More than a decade ago, Mighty Quinn’s Barbeque launched at Smorgasburg in Williamsburg with a limited menu and limited resources. Over the next 12 years, the eatery has expanded well beyond Kings County, with 11 locations across three states and two countries – and recently returned to its roots, with two new locations in Brooklyn and more to come.
The now-famous BBQ joint got its start in 2011, when co-founders Micha Magid, Hugh Mangum and Christos Gourmos loaded a mobile meat smoker into the back of a pickup truck and headed to Smorgasburg for the weekend. With Mangum serving as “pitmaster,” the trio churned out slow-smoked sandwiches and other BBQ goodies and received a warm welcome.
“We really saw an amazing turnout,” Magid said. “At the time, there wasn’t authentic barbeque in the city, and I think people really gravitated towards what we were doing. And that was basically the start of Mighty Quinn’s.”
In 2012, the first brick-and mortar Mighty Quinn’s location opened in Manhattan. Now, there are Mighty Quinn’s outposts in New York, New Jersey, Florida, and even Dubai, thanks to franchise partners.
“We just thought that what we built was very scalable, and we saw the same dynamic in other areas, where there was just kind of a lack of great barbeque,” Magid explained. “So we said, OK, let’s turn this brand into something that’s more than a local go-to spot.”
All the while, Mighty Quinn’s was still a staple at Smorgasburg, which attracts thousands of foodies to the Williamsburg water front every summer. But the COVID pandemic put a damper on the food fair, and the Mighty Quinn’s team hasn’t attended since then.
But, last year, they opened their first brick-and-mortar location in Brooklyn in Gowanus, at the old Fletcher’s Brooklyn Barbeque spot. In mid-February, they went back to Williamsburg, where it all began, and opened a new restaurant on South 2nd Street.
“That is a bit of a bigger format location, it does have a full bar and a bigger dining room,” Magid said of the Williamsburg location. “The difference there is a bar food menu and a custom cocktail program, which is a little bit different from the other locations in Manhattan.”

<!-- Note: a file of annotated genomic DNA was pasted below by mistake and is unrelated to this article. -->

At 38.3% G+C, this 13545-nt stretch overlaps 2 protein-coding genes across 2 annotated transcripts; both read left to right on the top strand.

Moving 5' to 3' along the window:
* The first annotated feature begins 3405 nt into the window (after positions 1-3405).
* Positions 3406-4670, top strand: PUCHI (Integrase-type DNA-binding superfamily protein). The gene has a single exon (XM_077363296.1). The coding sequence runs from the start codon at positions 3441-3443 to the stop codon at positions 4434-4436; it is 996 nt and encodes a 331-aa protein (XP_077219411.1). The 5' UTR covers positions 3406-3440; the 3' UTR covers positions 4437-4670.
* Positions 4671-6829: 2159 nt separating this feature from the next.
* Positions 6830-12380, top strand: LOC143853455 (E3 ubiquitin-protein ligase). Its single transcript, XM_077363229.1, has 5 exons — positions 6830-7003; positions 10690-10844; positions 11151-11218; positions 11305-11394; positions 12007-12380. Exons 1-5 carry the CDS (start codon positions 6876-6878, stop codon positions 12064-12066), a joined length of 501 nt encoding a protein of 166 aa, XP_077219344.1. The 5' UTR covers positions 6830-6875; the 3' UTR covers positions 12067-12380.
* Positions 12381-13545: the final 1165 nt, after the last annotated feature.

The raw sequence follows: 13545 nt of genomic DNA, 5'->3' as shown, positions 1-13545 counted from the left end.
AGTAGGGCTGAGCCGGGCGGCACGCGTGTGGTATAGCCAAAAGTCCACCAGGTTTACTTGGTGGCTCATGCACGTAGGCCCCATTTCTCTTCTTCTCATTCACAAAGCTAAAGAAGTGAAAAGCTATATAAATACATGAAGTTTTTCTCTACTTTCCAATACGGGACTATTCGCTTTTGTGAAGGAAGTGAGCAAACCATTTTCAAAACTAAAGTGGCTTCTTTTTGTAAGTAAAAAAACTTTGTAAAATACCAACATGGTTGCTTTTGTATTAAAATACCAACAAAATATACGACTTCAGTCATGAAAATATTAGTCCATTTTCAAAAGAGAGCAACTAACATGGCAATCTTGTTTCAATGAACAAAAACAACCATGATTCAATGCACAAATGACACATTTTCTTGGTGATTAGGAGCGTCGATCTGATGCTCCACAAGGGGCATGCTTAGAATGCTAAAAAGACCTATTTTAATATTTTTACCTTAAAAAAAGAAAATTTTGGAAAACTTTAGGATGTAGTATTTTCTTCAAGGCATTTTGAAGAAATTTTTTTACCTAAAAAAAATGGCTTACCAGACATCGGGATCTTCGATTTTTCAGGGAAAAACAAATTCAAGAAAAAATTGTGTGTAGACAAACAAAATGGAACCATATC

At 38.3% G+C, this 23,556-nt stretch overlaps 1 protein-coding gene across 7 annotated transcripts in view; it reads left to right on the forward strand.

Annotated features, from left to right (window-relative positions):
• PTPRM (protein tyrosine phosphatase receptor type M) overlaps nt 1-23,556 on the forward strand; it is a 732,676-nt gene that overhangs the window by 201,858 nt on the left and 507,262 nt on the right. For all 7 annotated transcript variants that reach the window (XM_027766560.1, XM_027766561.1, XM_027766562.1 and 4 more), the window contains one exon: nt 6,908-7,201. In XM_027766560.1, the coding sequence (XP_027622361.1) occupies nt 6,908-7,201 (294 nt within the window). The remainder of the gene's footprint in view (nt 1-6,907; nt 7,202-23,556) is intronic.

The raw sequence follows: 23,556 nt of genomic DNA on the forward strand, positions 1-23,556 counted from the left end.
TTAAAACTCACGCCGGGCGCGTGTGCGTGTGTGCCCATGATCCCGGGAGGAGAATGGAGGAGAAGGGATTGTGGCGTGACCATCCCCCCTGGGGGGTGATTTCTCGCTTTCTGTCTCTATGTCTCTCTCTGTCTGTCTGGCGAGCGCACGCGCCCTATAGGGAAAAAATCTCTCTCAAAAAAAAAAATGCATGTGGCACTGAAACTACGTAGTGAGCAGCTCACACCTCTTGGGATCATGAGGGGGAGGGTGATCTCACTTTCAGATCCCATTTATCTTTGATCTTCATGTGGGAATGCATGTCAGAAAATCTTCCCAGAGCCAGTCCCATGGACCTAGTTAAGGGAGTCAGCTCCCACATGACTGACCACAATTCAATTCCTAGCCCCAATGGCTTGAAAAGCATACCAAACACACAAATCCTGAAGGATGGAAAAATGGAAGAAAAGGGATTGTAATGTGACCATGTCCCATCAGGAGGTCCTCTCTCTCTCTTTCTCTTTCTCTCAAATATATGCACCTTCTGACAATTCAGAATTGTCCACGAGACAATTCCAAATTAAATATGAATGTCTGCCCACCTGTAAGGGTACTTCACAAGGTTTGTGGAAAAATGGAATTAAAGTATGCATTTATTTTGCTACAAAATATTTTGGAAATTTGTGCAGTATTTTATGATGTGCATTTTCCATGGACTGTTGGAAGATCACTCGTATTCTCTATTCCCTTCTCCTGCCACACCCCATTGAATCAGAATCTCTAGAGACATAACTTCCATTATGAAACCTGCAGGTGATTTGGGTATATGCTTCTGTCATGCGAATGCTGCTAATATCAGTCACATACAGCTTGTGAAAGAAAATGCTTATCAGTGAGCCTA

Where the other Mighty Quinn’s locations share a simple BBQ menu and serve only craft beers, the bar in the Williamsburg restaurant has a little something more to offer — the bar menu features items like the Burnt Ends Flat Bread, Smoked Brisket Tacos, and Mac & Cheese Fritters; while the cocktail menu offers classic cocktails with a Quinn’s twist, like a Smoked Old Fashioned and a Bloody Mary made with house BBQ and hot sauces.
The barbeque itself hasn’t changed much, aside from the equipment, Magid joked — where Mighty Quinn’s started out with that mobile smoker in the back of a truck, each location is now equipped J&R BBQ pits manufactured in Texas.
“All the recipes are somewhat based on Hugh’s family recipes, I’d say we’ve kind of modernized them a more accessible pallet … we want to create a menu that people can frequent more often than once a month,” he said. “In terms of the smoking, it’s still low-and-slow, we cook over nothing but oak, apple and cherry woods, and that’s been the same for ten years.”
The team is planning to open a restaurant in Downtown Brooklyn later this year — that location will be a little smaller than the Williamsburg spot, with the traditional beer menu rather than craft cocktails.
Magid said the market in New York City is still “very much in flux” as it recovers from the pandemic, especially with regard to office workers — downtown areas filled with office buildings are still emptier than they were pre-pandemic.
“We really look for a nice mix of both [office and residential] where there’s an office population that can access us either directly or on delivery platforms, but we really want to be walking distance from people’s homes,” he said.
Mighty Quinn’s is also available in a number of local sports stadiums, Magid added, and two new franchise locations are opening in Maryland this year, and the team is on the lookout for new franchise partners to take the business even further.
“We think that it’s still very much an open space, and much less competitive if you look at some of the other categories — if you look at burgers or pizza, there’s always a million options,” Magid said. “That’s what gets us really excited about the business.”